//New Research at Dana Farber Cancer Institute under the direction of Dr. Beth Overmeyor
2018-02-02T14:13:55+00:00By |
Our first clinical trial funding at Dana Farber for inflammatory breast cancer.

Our first clinical trial funding at Dana Farber for inflammatory breast cancer. from Lt to Rt.  Marti Staton, Oldman Foundation board member, Terry Lynn Arnold, founder, The IBC Network Foundation, Dr. Beth Overmeyor, Dana Farber, Dr. Angela Alexander, MD Anderson and core volunteer at the IBC Network Foundation, and Suzanne Mader, founder, Karen Oldman Foundation.

 

The IBC Network Foundation supported new research at Dana Farber Cancer Institute under the direction of Dr. Beth Overmeyor.

The DF/HCC phase II trial of preoperative therapy for HER2 positive inflammatory breast  cancer.  The molecular analysis of inflammatory breast cancer reveals a propensity to segregate into more proliferative intrinsic subtypes, such as HER2 positive (+). Studies demonstrate a 30-40% incidence of HER2+ disease among IBC, which is more than twice the incidence in non-IBC. The prevalence of HER2+ IBC and the availability of agents targeting the HER2 domain support investigation into the optimal preoperative regimen incorporating HER2 targeting agents. DF/HCC has an ongoing preoperative trial evaluating combination therapies in patients with newly diagnosed HER2+ IBC, with the goal of maximizing HER2-directed therapy and minimizing chemotherapy exposure.

This clinical trial includes patients with HER2+ Stage III IBC (male or female) who are eligible if they have not received prior therapy for breast cancer and are willing to u

ndergo 2 research biopsies of the affected breast for correlative assays. Tumor biopsy specimens are obtained to investigate the following: (1) To determine whether the pre-treatment status of the tumor predicts HER2-resistance, next-generation sequencing technology will be employed to explore gene expression patterns including PAM50-based intrinsic subtyping. This investigation will be done in collaboration with investigators at Harvard Medical School, the University of North Carolina and at the University of Michigan. The results of this trial will not only provide key information about the biology of IBC and the mechanisms of HER2 therapy resistance, but will support a treatment paradigm that will spare countless women with IBC the toxicity of unnecessary chemotherapy which is administered based upon clinical trial results that involve insufficient numbers of IBC patients.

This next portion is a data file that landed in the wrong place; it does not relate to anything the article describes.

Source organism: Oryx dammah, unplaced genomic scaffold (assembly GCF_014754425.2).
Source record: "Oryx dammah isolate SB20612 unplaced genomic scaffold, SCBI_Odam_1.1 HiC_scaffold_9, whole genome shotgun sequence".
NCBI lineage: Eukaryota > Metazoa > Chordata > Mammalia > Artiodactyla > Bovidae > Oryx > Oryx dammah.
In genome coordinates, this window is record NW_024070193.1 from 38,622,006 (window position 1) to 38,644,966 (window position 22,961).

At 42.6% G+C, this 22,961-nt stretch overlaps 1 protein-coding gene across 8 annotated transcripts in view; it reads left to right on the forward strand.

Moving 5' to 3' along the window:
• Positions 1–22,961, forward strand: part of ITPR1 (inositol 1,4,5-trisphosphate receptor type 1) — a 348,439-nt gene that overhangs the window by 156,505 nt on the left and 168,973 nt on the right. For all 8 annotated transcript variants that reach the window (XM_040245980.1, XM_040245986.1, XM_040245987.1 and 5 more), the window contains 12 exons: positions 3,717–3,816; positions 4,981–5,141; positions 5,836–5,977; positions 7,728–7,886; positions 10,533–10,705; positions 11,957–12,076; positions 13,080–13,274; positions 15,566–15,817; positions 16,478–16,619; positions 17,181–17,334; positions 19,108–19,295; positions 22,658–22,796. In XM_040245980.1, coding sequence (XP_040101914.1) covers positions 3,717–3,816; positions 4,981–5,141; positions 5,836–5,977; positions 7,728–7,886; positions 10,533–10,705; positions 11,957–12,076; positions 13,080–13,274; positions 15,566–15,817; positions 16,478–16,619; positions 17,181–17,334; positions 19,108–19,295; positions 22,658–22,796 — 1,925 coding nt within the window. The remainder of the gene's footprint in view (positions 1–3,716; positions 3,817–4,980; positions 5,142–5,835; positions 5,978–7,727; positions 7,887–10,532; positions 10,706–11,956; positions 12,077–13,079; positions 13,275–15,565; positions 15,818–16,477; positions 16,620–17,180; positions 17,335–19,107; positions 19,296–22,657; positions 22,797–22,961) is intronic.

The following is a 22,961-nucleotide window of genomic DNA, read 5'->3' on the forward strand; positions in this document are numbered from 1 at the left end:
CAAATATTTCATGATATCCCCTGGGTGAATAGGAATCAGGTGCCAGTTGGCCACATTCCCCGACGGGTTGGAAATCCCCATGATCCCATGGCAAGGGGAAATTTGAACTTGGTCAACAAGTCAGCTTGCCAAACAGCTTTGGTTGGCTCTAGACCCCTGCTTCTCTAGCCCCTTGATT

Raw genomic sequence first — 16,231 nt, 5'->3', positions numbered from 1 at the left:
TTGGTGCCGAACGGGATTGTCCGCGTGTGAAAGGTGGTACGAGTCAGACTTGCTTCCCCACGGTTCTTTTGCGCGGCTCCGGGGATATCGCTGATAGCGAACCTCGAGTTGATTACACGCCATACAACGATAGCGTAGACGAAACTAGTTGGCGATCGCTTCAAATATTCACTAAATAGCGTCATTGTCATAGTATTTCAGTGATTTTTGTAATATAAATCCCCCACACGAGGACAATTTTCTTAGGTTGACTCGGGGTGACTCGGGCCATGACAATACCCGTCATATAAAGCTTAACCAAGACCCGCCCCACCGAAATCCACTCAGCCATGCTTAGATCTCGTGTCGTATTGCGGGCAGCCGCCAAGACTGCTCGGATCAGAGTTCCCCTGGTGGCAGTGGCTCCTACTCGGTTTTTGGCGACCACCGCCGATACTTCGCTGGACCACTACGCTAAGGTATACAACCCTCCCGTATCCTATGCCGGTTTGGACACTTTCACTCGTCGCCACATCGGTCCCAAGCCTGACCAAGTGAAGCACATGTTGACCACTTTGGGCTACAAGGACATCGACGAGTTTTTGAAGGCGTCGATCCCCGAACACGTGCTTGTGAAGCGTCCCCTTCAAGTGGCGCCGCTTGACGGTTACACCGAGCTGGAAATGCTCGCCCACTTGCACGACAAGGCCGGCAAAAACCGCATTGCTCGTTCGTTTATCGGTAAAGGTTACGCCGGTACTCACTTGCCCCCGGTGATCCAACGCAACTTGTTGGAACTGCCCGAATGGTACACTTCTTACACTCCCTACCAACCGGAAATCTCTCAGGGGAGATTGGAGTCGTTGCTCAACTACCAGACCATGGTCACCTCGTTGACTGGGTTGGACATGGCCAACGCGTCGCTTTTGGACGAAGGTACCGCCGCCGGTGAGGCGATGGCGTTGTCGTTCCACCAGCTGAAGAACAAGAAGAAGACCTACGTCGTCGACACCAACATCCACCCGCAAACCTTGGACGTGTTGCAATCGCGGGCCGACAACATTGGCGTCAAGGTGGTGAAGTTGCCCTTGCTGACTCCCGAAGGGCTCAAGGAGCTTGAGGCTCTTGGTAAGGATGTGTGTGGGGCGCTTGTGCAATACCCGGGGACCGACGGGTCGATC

Funding: The total required for this project is $100,000. The IBC Network Foundation has committed to this project and will fund the first portion on July 7, 2016 and the remaining $50,000 will be funded December 2016.

We arranged to co-fund the first portion of this project with the Karen Oldman Foundation. The Oldman Foundation contributed $20,000 and The IBC Network Foundation contributed $30,000 for a total grant of $50,000. We truly extend our most heartfelt thanks for Suzanne Mader and the board of the Karen Oldman Foundation for their support.

We would be remiss if we didn’t thank one of our passionate patient/advocate who has personally taken on the task of spearheading the fundraising for this trial.  Barbara, you are a hero to us, and your passion will save lives.   Thank you!